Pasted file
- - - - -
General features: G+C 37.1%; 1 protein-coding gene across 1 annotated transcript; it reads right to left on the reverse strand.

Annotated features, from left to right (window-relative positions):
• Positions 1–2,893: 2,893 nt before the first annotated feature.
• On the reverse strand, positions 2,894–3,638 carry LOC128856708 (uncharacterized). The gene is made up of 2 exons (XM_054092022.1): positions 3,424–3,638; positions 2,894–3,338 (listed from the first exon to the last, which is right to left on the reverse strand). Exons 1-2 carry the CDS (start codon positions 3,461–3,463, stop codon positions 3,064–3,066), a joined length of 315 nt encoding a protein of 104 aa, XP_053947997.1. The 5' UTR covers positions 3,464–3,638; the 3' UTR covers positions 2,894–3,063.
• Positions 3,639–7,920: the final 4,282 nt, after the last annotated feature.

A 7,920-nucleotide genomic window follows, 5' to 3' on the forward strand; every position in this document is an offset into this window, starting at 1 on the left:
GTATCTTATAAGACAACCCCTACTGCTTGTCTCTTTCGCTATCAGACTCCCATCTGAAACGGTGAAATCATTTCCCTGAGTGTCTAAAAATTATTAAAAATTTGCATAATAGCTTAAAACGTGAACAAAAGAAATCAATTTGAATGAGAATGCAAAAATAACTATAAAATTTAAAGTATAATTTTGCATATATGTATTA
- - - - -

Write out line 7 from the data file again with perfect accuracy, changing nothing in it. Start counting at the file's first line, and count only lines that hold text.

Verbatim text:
GTATCTTATAAGACAACCCCTACTGCTTGTCTCTTTCGCTATCAGACTCCCATCTGAAACGGTGAAATCATTTCCCTGAGTGTCTAAAAATTATTAAAAATTTGCATAATAGCTTAAAACGTGAACAAAAGAAATCAATTTGAATGAGAATGCAAAAATAACTATAAAATTTAAAGTATAATTTTGCATATATGTATTA